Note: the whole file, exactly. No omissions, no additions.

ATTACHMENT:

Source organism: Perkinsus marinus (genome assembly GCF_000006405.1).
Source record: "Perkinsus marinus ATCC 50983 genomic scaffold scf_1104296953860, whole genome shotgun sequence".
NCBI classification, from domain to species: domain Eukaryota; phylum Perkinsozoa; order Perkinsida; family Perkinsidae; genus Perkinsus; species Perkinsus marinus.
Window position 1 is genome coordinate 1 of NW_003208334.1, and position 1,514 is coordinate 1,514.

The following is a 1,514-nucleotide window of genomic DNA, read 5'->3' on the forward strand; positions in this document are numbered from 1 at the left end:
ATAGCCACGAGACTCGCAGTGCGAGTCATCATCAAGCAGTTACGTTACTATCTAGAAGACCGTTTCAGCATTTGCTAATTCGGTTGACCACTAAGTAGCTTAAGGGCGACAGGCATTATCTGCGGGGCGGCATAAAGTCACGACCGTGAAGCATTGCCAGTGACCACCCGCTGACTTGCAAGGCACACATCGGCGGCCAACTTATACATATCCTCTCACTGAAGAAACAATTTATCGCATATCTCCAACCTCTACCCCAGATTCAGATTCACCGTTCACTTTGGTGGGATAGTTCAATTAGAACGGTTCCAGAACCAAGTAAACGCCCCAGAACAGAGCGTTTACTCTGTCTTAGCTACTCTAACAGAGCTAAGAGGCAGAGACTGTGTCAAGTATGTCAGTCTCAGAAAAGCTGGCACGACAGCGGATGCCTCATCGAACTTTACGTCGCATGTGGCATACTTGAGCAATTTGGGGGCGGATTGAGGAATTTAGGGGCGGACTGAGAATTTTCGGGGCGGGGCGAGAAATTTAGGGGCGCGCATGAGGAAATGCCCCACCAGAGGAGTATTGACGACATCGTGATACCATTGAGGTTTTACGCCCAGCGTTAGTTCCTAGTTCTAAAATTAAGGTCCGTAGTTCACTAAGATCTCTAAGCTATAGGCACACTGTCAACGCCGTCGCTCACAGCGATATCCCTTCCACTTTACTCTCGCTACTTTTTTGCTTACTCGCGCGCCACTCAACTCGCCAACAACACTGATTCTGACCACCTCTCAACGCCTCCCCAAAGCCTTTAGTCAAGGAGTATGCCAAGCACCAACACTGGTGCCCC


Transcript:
Source organism: Perkinsus marinus (genome assembly GCF_000006405.1).
Source record: "Perkinsus marinus ATCC 50983 genomic scaffold scf_1104296953860, whole genome shotgun sequence".
NCBI classification, from domain to species: domain Eukaryota; phylum Perkinsozoa; order Perkinsida; family Perkinsidae; genus Perkinsus; species Perkinsus marinus.
Window position 1 is genome coordinate 1 of NW_003208334.1, and position 1,514 is coordinate 1,514.

The following is a 1,514-nucleotide window of genomic DNA, read 5'->3' on the forward strand; positions in this document are numbered from 1 at the left end:
ATAGCCACGAGACTCGCAGTGCGAGTCATCATCAAGCAGTTACGTTACTATCTAGAAGACCGTTTCAGCATTTGCTAATTCGGTTGACCACTAAGTAGCTTAAGGGCGACAGGCATTATCTGCGGGGCGGCATAAAGTCACGACCGTGAAGCATTGCCAGTGACCACCCGCTGACTTGCAAGGCACACATCGGCGGCCAACTTATACATATCCTCTCACTGAAGAAACAATTTATCGCATATCTCCAACCTCTACCCCAGATTCAGATTCACCGTTCACTTTGGTGGGATAGTTCAATTAGAACGGTTCCAGAACCAAGTAAACGCCCCAGAACAGAGCGTTTACTCTGTCTTAGCTACTCTAACAGAGCTAAGAGGCAGAGACTGTGTCAAGTATGTCAGTCTCAGAAAAGCTGGCACGACAGCGGATGCCTCATCGAACTTTACGTCGCATGTGGCATACTTGAGCAATTTGGGGGCGGATTGAGGAATTTAGGGGCGGACTGAGAATTTTCGGGGCGGGGCGAGAAATTTAGGGGCGCGCATGAGGAAATGCCCCACCAGAGGAGTATTGACGACATCGTGATACCATTGAGGTTTTACGCCCAGCGTTAGTTCCTAGTTCTAAAATTAAGGTCCGTAGTTCACTAAGATCTCTAAGCTATAGGCACACTGTCAACGCCGTCGCTCACAGCGATATCCCTTCCACTTTACTCTCGCTACTTTTTTGCTTACTCGCGCGCCACTCAACTCGCCAACAACACTGATTCTGACCACCTCTCAACGCCTCCCCAAAGCCTTTAGTCAAGGAGTATGCCAAGCACCAACACTGGTGCCCC